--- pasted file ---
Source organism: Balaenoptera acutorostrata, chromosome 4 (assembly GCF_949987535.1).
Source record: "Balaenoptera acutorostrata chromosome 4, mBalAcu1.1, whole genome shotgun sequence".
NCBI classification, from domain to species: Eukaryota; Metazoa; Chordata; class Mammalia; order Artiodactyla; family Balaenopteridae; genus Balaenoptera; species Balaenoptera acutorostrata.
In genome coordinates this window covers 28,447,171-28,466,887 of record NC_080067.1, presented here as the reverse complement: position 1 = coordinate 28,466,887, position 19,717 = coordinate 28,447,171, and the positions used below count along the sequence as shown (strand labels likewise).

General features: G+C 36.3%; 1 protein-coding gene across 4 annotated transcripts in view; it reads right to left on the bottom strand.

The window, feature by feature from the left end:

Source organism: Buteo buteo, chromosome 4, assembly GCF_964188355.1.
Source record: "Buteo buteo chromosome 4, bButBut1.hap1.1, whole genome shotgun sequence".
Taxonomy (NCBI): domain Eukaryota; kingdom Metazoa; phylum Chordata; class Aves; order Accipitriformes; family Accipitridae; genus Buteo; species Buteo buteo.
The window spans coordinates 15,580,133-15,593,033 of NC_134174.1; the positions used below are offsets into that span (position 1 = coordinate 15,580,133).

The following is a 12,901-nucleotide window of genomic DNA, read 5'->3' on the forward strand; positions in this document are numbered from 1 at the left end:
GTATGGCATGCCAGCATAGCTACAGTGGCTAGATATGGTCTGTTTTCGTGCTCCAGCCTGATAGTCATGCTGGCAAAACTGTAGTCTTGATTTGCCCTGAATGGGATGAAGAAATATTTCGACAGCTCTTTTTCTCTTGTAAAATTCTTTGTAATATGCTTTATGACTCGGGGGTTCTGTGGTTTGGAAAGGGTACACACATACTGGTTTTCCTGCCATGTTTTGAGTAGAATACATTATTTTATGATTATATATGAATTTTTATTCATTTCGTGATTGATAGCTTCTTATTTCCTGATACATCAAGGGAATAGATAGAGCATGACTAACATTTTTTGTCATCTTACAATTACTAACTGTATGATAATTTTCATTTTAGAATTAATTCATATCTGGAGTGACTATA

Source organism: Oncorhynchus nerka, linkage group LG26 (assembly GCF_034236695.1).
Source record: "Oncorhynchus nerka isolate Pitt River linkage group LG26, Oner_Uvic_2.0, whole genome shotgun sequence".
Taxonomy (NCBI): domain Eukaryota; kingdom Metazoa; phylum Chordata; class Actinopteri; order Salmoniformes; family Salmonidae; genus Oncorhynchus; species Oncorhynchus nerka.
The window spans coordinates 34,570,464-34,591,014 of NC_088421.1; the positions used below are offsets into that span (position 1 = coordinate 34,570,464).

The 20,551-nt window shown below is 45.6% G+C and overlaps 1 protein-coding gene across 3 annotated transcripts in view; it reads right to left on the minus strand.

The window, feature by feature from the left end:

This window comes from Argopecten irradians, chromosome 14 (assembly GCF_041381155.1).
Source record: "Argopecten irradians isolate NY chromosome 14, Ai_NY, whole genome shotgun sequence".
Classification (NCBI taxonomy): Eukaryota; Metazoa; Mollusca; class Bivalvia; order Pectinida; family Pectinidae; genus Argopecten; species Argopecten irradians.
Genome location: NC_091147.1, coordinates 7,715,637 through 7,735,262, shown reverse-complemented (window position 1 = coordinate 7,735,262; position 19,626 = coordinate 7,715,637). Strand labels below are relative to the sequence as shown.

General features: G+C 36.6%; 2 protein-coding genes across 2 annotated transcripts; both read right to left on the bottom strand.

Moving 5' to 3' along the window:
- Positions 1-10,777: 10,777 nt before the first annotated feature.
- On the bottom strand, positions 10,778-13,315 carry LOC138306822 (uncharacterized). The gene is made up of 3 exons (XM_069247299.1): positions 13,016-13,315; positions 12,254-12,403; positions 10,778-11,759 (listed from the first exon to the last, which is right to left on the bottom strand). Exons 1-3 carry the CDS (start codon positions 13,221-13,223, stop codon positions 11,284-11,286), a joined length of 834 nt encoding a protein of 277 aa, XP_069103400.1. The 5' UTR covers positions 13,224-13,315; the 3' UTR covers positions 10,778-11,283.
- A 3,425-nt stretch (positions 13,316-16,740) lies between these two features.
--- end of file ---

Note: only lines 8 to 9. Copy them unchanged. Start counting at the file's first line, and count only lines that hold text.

Source record: "Buteo buteo chromosome 4, bButBut1.hap1.1, whole genome shotgun sequence".
Taxonomy (NCBI): domain Eukaryota; kingdom Metazoa; phylum Chordata; class Aves; order Accipitriformes; family Accipitridae; genus Buteo; species Buteo buteo.